Teaching and Mapping the Geography of the Meuse Argonne Offensive: Introduction

Section 1: Overview of Teaching and Mapping the Geography of the Meuse Argonne Offensive
Section 2: Introduction
Section 3: Where? Why There?
Section 4: Geography is War, A Case Study of the Argonne Forest and the Lost Battalion
Section 5: A Virtual Field Trip: The ABMC monuments and Meuse-Argonne Cemetery
Section 6: Lesson Plans, Interactive Maps and 3-D Imaging

Modern Day image showing serene farmland, the former site of no man's land.

The American Army faced geographic obstacles as it launched its largest offensive of World War One in the Meuse-Argonne Region.  The mighty, impregnable Argonne Forest lay to the west of the front and the Meuse River to the east.  Across the German Front lay the aforementioned ridges and hills, all of which the Germans were well prepared to defend.  It was the job of the American Army and its soldiers to penetrate north through the front, a region in the shape of a funnel, a region that contained the most German railroads and communication lines, lines that could be severed if the attack was successful.  An Allied success in the vicinity of the Meuse River would divide the German Army.  The Germans were well prepared to defend themselves and their positions.  However, beyond these German defended heights lay low rolling fields that led all the way to Belgium, Germany, and Luxembourg.[i] The American objective was to not to jump in the trenches but to burst out of them, to advance at all costs.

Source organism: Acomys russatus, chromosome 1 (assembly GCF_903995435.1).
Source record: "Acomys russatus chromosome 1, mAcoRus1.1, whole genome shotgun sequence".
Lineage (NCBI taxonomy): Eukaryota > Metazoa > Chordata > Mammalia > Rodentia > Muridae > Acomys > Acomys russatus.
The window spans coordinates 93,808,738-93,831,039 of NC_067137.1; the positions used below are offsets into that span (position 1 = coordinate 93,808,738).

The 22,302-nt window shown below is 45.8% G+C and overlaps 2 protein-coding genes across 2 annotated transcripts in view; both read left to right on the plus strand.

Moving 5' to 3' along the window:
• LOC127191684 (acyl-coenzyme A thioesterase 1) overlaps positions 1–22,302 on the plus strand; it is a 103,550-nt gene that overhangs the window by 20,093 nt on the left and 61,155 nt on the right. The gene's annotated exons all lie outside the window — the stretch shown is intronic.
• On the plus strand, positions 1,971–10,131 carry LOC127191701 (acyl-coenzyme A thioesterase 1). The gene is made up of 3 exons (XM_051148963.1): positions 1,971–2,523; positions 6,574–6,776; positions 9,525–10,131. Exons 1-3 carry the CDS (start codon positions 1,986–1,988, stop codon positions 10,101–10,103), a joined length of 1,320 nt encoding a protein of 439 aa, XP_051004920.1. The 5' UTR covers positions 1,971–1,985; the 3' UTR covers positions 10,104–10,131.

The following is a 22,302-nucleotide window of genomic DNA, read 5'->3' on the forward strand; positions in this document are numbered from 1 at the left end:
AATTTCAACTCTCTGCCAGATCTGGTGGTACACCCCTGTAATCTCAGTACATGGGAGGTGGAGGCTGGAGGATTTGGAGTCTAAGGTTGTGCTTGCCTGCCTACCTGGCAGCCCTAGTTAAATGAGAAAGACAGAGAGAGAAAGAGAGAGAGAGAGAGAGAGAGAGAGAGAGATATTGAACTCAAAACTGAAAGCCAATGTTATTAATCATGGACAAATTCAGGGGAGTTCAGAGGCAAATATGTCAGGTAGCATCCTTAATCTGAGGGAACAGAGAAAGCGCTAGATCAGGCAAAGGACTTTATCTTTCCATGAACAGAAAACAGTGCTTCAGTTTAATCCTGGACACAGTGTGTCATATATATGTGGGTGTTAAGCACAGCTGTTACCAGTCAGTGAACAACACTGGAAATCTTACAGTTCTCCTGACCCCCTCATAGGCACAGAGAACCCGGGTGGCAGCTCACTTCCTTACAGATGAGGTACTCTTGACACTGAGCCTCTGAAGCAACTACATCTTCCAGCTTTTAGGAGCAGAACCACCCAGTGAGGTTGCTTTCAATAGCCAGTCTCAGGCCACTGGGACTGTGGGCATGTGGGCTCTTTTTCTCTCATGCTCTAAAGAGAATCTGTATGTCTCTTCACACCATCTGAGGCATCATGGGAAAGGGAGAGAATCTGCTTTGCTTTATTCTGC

Sandbags on Vauquois Hill

Many orders were based on the objective of pushing ahead regardless of flank or conditions or terrain.  The Americans eventually would push through the last German lines to the rolling fields to the north.  However, it would cost a lot.  The terrain of the Meuse-Argonne region impacted the course and outcome of the battle, and despite land that was decidedly better suited for defensive war, and the offense was able to punch through the German lines all the way to Germany[ii].

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[i] American Battle Monuments Commission, American Armies and Battlefields in Europe.  (Washington, DC.: Center of Military History United States Army, 1995), 167.

[ii] Ibid.